Abu Dhabi, UAESaturday 16 February 2019

Chinese residents in the UAE ring in the Year of the Horse

Chinese residents of the UAE explain why this weekend's new year celebrations are so important to them
The Galleria, on Al Maryah Island, displays Chinese lanterns in celebration of the Lunar New Year as billions across the globe usher in the Year of the Horse. Delores Johnson/ The National
The Galleria, on Al Maryah Island, displays Chinese lanterns in celebration of the Lunar New Year as billions across the globe usher in the Year of the Horse. Delores Johnson/ The National

ABU DHABI // Chinese New Year is a time for family, fire and wishes for prosperity, says Andrea Lixh.

Along with Chinese families and organisations across the UAE, Ms Lixh will this week be celebrating the Year of the Horse, which starts on January 31.

“It’s a big day. It’s maybe the biggest day of the year for Chinese, even bigger than January 1,” said Ms Lixh, 23, dining manager at Xiao Wei Yang hot pot restaurant in Abu Dhabi.

Now called the Spring Festival in China, the dates are based on the traditional lunar calendar, which is more than 4,000 years old.

The New Year is marked with public holidays in countries that have large Chinese-ancestral communities, including Malaysia, Singapore, Indonesia and the Philippines.

The celebrations differ from country to country and in China.

One of the main traditions is celebrating with a family dinner on New Year’s Eve. Many of the dishes served at the reunion dinner are puns or homophones for new year’s phrases, and words such as “prosperity”.

Ms Lixh, from the Inner Mongolia province in northern China, said most of her family members were celebrating the New Year in China.

“China is a very big country and the different places have different traditions,” she said. “But most of them eat the family dinner at 7pm, maybe, and then they watch TV because there is a show on TV for all of the Chinese.

“It’s the most important show of the year.”

Her brother has a talent for traditional paper cuttings and has made a piece to hang on the restaurant wall for the Year of the Horse, Ms Lixh said.

Another tradition is to light a fire at midnight to banish evil.

“Maybe it represents bad stuff of the previous year and welcoming the New Year,” Ms Lixh said.

Al Maryah Island is hosting what may be the largest event for Chinese New Year in Abu Dhabi.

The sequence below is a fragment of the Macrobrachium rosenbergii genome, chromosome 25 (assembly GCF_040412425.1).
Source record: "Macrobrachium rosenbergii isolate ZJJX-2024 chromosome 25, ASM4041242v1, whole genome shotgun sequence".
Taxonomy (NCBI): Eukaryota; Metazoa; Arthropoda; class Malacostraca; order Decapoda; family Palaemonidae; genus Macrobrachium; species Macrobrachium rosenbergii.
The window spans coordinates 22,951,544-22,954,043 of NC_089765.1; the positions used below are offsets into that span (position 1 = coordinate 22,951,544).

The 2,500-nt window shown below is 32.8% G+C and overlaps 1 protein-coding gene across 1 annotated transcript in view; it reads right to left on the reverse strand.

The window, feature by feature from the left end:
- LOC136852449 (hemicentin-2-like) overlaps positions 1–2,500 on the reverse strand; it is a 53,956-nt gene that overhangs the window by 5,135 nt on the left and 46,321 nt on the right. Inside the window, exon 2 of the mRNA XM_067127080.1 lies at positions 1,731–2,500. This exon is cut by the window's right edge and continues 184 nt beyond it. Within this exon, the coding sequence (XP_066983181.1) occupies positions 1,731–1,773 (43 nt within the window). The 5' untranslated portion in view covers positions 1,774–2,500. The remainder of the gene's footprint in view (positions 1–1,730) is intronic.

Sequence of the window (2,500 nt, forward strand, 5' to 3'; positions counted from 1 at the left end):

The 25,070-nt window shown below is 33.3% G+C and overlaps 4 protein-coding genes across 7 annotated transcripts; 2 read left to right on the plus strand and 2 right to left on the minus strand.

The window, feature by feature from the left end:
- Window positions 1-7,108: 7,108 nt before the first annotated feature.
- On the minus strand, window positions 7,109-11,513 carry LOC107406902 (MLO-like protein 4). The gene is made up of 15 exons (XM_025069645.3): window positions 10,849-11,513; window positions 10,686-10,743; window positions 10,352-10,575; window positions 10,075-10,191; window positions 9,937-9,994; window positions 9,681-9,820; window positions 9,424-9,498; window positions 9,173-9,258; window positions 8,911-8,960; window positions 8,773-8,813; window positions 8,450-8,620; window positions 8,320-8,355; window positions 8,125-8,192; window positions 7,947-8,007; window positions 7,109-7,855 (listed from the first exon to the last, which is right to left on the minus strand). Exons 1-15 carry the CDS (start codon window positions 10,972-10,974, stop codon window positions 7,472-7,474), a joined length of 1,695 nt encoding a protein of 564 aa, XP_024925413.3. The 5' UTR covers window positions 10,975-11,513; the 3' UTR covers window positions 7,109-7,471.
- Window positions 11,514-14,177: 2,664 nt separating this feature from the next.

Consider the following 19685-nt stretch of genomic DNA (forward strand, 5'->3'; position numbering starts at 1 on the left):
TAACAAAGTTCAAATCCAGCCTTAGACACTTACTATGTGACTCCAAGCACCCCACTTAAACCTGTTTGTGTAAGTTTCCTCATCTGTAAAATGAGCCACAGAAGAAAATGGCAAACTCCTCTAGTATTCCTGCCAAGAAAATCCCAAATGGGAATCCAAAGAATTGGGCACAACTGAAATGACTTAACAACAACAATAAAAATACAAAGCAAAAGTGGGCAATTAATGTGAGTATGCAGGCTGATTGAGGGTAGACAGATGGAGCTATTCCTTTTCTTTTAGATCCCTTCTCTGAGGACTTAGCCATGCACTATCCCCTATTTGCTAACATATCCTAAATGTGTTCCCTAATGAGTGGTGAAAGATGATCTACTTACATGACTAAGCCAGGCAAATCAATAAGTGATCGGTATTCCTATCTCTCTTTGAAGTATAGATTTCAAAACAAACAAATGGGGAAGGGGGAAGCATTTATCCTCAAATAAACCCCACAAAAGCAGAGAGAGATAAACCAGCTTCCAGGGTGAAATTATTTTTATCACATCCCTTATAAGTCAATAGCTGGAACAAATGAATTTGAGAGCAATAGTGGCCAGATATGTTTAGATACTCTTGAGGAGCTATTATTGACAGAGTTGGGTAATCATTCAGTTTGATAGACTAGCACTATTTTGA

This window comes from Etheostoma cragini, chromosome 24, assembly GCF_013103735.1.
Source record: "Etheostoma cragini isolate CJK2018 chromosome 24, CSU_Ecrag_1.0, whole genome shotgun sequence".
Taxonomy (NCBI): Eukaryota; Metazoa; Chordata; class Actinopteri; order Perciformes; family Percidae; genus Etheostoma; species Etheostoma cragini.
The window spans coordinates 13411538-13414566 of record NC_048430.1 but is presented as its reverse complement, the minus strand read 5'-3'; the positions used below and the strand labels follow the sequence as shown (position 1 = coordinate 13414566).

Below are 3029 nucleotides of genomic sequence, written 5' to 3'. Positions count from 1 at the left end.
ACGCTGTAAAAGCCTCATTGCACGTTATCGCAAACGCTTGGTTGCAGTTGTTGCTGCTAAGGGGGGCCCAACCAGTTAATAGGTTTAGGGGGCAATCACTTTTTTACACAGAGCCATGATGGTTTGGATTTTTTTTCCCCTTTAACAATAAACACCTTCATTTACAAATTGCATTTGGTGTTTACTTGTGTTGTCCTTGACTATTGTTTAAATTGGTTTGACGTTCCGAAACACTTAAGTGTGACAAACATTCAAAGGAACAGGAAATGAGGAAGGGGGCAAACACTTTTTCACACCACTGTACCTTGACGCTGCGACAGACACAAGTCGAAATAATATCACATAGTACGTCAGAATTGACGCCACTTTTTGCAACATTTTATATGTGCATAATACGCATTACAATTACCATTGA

“We have been experiencing a growing interest from the Chinese market,” said Luigi Romaniello, managing director of Rosewood Abu Dhabi hotel on the island.

“This month alone we hosted around 300 Chinese tourists, with 80 travellers choosing to specifically stay and celebrate the Chinese New Year with us.”

Al Maryah’s events started on Thursday evening and are to continue until Saturday.

Arts and crafts exhibitions, calligraphy workshops and kite painting will be set up on the promenade, with fireworks and Chinese musical performances on Friday night.

At Dragon Mart in Dubai there will be 20 live performances, including a dragon parade, magicians, a traditional tea ceremony, martial arts lessons and musical acts from Thursday to Saturday.

“More than 200,000 customers shop at Dragon Mart every weekend, and we expect to see even more visitors over the next few days as we and our 3,200 retailers welcome in the Year of the Horse,” said Peter Samuel, managing director of the mall’s operator Nakheel Retail.

Schools that teach Chinese languages also have planned events to mark the occasion.

Brighton Colleges in Abu Dhabi and Al Ain celebrated on January 23 in Abu Dhabi and January 26 in Al Ain, setting up food and culture stands for the pupils and holding a dragon parade.

Al Mushrif Chinese School in Abu Dhabi has also planned events, with the country’s ambassador planning to attend.

Mall of the Emirates has also planned entertainment including puppet performances, a national dress show and dancing from Friday to February 14.

Dragon dance performances are scheduled for Friday and the final day of the events, at 6pm and 8pm.

Xiao Wei Yang restaurant is giving out free dumplings, the most traditional Chinese dish, to each table for its New Year’s Eve dinner.

Ms Lixh said it was one of only a few traditional restaurants in Abu Dhabi, although it has three other branches in Dubai.

The New Year is a chance for the Chinese community to connect, she said.

“I hope all the Chinese here in the UAE and the staff at our restaurant will be better and better in the new year,” Ms Lixh said.

New Year’s celebrations traditionally continue for 15 days, culminating in the Lantern Festival holiday on February 14.


Updated: January 30, 2014 04:00 AM